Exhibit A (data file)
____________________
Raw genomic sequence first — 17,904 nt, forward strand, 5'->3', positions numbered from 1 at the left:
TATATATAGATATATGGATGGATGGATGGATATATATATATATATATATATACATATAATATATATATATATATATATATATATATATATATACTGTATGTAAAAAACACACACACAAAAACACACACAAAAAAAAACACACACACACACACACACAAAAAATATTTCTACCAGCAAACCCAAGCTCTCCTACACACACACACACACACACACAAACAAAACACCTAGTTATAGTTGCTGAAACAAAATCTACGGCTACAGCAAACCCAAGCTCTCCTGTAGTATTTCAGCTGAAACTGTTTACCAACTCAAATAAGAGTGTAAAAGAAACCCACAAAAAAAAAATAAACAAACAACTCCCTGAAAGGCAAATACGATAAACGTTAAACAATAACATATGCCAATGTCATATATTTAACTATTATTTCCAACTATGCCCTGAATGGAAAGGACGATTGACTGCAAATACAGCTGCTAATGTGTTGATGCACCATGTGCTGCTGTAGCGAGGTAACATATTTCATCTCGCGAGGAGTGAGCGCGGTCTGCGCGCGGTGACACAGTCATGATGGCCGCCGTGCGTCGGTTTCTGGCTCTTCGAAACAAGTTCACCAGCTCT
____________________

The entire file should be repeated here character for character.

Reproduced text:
Raw genomic sequence first — 17,904 nt, forward strand, 5'->3', positions numbered from 1 at the left:
TATATATAGATATATGGATGGATGGATGGATATATATATATATATATATATACATATAATATATATATATATATATATATATATATATATATACTGTATGTAAAAAACACACACACAAAAACACACACAAAAAAAAACACACACACACACACACACAAAAAATATTTCTACCAGCAAACCCAAGCTCTCCTACACACACACACACACACACACAAACAAAACACCTAGTTATAGTTGCTGAAACAAAATCTACGGCTACAGCAAACCCAAGCTCTCCTGTAGTATTTCAGCTGAAACTGTTTACCAACTCAAATAAGAGTGTAAAAGAAACCCACAAAAAAAAAATAAACAAACAACTCCCTGAAAGGCAAATACGATAAACGTTAAACAATAACATATGCCAATGTCATATATTTAACTATTATTTCCAACTATGCCCTGAATGGAAAGGACGATTGACTGCAAATACAGCTGCTAATGTGTTGATGCACCATGTGCTGCTGTAGCGAGGTAACATATTTCATCTCGCGAGGAGTGAGCGCGGTCTGCGCGCGGTGACACAGTCATGATGGCCGCCGTGCGTCGGTTTCTGGCTCTTCGAAACAAGTTCACCAGCTCT